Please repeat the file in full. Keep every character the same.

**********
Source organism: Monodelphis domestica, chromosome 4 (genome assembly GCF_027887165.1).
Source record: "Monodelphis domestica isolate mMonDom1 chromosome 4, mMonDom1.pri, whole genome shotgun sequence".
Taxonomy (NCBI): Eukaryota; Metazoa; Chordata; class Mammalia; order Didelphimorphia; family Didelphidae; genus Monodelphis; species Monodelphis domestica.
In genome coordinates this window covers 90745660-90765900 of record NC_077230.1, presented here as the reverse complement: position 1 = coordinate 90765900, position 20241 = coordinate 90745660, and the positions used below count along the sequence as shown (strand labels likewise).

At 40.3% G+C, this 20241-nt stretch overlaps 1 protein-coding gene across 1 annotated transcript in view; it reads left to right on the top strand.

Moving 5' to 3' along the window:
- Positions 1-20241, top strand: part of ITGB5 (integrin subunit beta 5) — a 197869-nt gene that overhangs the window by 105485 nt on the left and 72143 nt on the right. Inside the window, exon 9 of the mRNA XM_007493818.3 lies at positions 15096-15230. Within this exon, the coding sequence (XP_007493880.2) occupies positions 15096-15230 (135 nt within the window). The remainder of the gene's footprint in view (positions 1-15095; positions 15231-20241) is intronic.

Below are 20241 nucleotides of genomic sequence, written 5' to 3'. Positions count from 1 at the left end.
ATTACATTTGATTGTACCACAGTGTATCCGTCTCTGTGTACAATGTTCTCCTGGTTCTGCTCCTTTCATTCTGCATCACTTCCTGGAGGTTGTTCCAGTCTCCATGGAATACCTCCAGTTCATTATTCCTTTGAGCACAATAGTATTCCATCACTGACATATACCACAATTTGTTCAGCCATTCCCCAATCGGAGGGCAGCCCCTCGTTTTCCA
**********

Source organism: Monodelphis domestica, chromosome 4 (genome assembly GCF_027887165.1).
Source record: "Monodelphis domestica isolate mMonDom1 chromosome 4, mMonDom1.pri, whole genome shotgun sequence".
Taxonomy (NCBI): Eukaryota; Metazoa; Chordata; class Mammalia; order Didelphimorphia; family Didelphidae; genus Monodelphis; species Monodelphis domestica.
In genome coordinates this window covers 90745660-90765900 of record NC_077230.1, presented here as the reverse complement: position 1 = coordinate 90765900, position 20241 = coordinate 90745660, and the positions used below count along the sequence as shown (strand labels likewise).

At 40.3% G+C, this 20241-nt stretch overlaps 1 protein-coding gene across 1 annotated transcript in view; it reads left to right on the top strand.

Moving 5' to 3' along the window:
- Positions 1-20241, top strand: part of ITGB5 (integrin subunit beta 5) — a 197869-nt gene that overhangs the window by 105485 nt on the left and 72143 nt on the right. Inside the window, exon 9 of the mRNA XM_007493818.3 lies at positions 15096-15230. Within this exon, the coding sequence (XP_007493880.2) occupies positions 15096-15230 (135 nt within the window). The remainder of the gene's footprint in view (positions 1-15095; positions 15231-20241) is intronic.

Below are 20241 nucleotides of genomic sequence, written 5' to 3'. Positions count from 1 at the left end.
ATTACATTTGATTGTACCACAGTGTATCCGTCTCTGTGTACAATGTTCTCCTGGTTCTGCTCCTTTCATTCTGCATCACTTCCTGGAGGTTGTTCCAGTCTCCATGGAATACCTCCAGTTCATTATTCCTTTGAGCACAATAGTATTCCATCACTGACATATACCACAATTTGTTCAGCCATTCCCCAATCGGAGGGCAGCCCCTCGTTTTCCA